Back in 1985, Elizabeth Fuller had the pleasure of welcoming Bette Davis to her Connecticut home for dinner. The following day, Davis called, thanked Fuller for dinner, and asked if she could stay over for a couple of days while the hotel strike in New York sorted itself out. What was proposed as a nice little visit grew into a month-long siege and invasion, chronicled by Fuller in Me and Jezebel.
Creative Loafing: Were you accustomed to entertaining celebrities and dignitaries of Bette Davis' stature before she came to dinner?
Elizabeth Fuller: I had some distinguished friends - artists and writers - but none of the Hollywood sort and certainly none of Bette Davis' stature.
What did you served for dinner? What do you think emboldened Davis to later call you and ask to stay?
I made barbeque chicken and baked beans. When she came to stay she commented on that dinner: "Brother, the chicken was so raw it nearly pecked me!"
I don't think there was just one reason why she wanted to stay. She liked and admired my husband who was a well-known writer. She also adored our New England cottage with the barn beams and fireplaces and spacious decks overlooking the river. She was a no-nonsense New England yankee, which she reminded us over and over again, [as a] source of great pride.
Bette Davis was well known for both her temperament and her piercing intelligence, so a lengthy visit could turn into a story akin to Tuesdays With Morrie, filled with insights and sage advice, or The Man Who Came to Dinner, filled with arrogance, withering criticisms, and towering tantrums. Will Jezebel take us in the wicked direction the title implies, or is there a balance between the two types of story?
The month Bette stayed with us was the same month that her daughter's tell-all book came out and Bette was quite broken over that. That said, she had the uncanny ability to kick everything into high gear at a moment's notice. We never knew what to expect.
She was explosive, intimidating, demanding, and at rare times sentimental and kind. She especially adored our son, Christopher, who was four at the time. It was mutual. One memorable incident happened when Chris went to Bette's room with his Mickey Mouse coloring book and crayons and asked if she'd color with him. I heard Chris say, "You stay in the lines real good Bette Davis," and she responded, "Keee-ryst these ears have nothing on Gable!"
In hindsight, were you naïve about not being subjected to the Jezebel side of Davis? What was your sense of the balance between her freeloading and her generosity? Did you have to pay for her cigarettes or was she reasonably aware that she was imposing?
I was just plain thrilled to have my idol camped in our guestroom. My husband wanted her out, and that caused a bit of friction, which I wrote about in detail in my book, Me and Jezebel. Bette was about as behaved as Monty Woolley in The Man Who Came to Dinner and then some. Behave and Bette are two words that do not go together.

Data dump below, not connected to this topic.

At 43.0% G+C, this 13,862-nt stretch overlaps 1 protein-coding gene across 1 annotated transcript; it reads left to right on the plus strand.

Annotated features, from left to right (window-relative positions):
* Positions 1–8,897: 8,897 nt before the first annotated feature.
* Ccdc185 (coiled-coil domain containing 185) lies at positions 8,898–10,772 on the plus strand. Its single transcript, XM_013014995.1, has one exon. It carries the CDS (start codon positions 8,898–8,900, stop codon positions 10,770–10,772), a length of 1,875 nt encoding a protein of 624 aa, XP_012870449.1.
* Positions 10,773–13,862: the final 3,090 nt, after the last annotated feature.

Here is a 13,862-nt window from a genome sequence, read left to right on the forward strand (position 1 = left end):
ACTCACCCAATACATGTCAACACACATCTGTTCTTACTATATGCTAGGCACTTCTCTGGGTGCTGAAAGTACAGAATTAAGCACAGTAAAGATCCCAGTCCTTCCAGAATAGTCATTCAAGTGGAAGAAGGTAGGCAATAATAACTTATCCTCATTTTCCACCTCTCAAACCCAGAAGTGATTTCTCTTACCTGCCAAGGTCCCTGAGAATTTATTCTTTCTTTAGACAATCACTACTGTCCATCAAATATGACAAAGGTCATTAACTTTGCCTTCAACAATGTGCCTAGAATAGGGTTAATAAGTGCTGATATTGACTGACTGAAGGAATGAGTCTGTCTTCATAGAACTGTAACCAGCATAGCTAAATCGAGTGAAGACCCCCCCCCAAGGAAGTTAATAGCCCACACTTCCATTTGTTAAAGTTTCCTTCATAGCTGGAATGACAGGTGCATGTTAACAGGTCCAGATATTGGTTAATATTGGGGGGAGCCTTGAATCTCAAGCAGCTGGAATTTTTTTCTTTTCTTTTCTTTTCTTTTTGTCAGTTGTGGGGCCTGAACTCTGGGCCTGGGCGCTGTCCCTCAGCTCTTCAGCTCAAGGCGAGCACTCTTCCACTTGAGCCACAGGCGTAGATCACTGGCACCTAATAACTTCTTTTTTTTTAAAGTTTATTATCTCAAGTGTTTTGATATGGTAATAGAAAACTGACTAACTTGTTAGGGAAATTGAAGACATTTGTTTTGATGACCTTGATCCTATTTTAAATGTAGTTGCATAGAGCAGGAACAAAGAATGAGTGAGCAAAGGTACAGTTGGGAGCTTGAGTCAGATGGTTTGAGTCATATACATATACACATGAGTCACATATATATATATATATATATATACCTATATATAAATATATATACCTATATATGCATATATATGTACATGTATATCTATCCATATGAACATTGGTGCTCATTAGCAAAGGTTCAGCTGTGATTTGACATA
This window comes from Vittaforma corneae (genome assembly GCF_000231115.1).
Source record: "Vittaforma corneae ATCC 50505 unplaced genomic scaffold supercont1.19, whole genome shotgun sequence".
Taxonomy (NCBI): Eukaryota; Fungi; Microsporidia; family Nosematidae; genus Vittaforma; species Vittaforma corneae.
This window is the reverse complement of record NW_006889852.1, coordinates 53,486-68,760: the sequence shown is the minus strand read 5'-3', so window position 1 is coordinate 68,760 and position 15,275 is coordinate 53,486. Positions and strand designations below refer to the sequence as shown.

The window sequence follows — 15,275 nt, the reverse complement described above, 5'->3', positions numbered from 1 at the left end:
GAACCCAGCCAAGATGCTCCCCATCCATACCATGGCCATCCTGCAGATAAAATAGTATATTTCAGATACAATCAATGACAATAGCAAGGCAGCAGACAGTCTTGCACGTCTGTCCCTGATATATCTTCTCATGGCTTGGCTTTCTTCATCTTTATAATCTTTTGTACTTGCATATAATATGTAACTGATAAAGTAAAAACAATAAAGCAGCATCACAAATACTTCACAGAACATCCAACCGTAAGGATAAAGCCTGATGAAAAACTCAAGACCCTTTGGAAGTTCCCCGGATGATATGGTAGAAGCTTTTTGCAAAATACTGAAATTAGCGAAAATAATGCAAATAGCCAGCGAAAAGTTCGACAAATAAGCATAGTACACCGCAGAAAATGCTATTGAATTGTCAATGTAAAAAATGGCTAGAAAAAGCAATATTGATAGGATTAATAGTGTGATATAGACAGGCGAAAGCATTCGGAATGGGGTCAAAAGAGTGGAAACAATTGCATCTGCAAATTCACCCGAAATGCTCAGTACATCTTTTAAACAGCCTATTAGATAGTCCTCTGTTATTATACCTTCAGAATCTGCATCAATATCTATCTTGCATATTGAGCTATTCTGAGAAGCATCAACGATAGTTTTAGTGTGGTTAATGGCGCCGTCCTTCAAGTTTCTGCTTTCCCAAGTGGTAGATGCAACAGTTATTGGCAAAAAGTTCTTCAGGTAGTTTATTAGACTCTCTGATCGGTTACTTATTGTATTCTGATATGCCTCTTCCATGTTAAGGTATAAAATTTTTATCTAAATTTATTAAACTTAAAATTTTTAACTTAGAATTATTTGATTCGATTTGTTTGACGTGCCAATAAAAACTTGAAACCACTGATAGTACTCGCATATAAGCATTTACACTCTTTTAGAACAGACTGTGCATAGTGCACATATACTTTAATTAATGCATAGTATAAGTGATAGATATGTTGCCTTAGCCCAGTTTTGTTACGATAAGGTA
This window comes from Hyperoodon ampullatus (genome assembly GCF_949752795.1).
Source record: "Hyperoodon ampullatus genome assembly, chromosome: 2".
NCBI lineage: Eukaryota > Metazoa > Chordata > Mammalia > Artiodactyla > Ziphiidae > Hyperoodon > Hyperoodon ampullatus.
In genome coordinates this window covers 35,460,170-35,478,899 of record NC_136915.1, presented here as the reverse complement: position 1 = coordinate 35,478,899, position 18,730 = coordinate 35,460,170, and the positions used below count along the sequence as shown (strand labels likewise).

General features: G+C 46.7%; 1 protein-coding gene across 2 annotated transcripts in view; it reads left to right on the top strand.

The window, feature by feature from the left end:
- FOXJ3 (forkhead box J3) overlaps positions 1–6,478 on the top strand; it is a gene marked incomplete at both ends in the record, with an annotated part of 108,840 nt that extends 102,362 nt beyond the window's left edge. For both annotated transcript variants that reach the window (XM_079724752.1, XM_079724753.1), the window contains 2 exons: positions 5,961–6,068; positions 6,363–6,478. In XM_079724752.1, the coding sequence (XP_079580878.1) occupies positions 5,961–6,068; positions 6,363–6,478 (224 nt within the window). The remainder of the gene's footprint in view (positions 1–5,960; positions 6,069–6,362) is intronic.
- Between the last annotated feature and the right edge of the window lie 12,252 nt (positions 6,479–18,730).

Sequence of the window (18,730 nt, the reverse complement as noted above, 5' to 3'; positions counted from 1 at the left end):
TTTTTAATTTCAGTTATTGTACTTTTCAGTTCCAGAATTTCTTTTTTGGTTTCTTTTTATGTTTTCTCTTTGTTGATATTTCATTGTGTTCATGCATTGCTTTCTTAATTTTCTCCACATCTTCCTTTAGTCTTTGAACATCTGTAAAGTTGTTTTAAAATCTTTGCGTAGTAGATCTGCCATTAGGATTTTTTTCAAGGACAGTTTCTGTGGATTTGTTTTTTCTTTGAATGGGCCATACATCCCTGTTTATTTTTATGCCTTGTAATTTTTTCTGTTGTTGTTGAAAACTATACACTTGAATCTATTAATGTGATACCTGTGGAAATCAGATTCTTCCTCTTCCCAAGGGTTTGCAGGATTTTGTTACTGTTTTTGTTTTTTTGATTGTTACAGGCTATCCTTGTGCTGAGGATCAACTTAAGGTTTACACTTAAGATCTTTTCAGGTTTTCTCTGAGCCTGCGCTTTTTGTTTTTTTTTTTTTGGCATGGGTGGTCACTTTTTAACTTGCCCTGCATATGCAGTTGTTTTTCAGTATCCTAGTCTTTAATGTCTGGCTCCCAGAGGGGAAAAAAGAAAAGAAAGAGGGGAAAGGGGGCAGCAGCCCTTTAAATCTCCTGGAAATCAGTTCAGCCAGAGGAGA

Whenever Bette sensed that John was getting fed up with her taking over our cottage, she would take me to lunch or John and me out to a great dinner. Yes, she paid for her cigarettes, etc. She also wrote three lovely poems regarding her stay.
Is it giving away too much for you to tell us what compelled Davis to stay with you as long as she did? Was she down on her luck, lonely, or was your home in convenient proximity to some ongoing project?
Maybe it was a little bit of all of the above. In retrospect, I think she liked being with a family who loved her. My son Chris started imitating her. One evening when the babysitter arrived, Chris greeted her at the door in his new crisp, curt Bette Davis, "Keee-ryst," Chris said, "I hope you know how to play Candy Land."
With all this history between you, have there been ups in downs in your regard for Bette Davis, or has it been unabashed adulation all the way?
There are ups and downs with my husband and son for whom I would take the bullet for. Of course, I felt that way about my idol. When you see the play, you will see that I came very close to telling her that it was, "Time to Go!"
I first became a Bette Davis fan because my beloved grandmother, Old Ma, was a huge, huge fan. We used to take the bus to see Bette Davis movies and then we'd write her fan letters and then save and even trade the picture postcards that Warner Bros. sent us in response to the fan letters. My Old Ma was the most important person in my life. Just before Old Ma died she whispered, "Honey, when I get to heaven I'm going to send you a message that I'm still around." I never expected Old Ma to send me Bette Davis!
My only regret was my Old Ma never got to see Bette Davis in her granddaughter's house. But at the end of Bette's stay - on her way out the door to the stretch limo - Bette said, "As you know, Bette Davis only believes in the here and now, however in the event that there's more, say hello to your Old Ma for me." And with that, she handed me a beautiful letter which she wrote about her 32-day stay.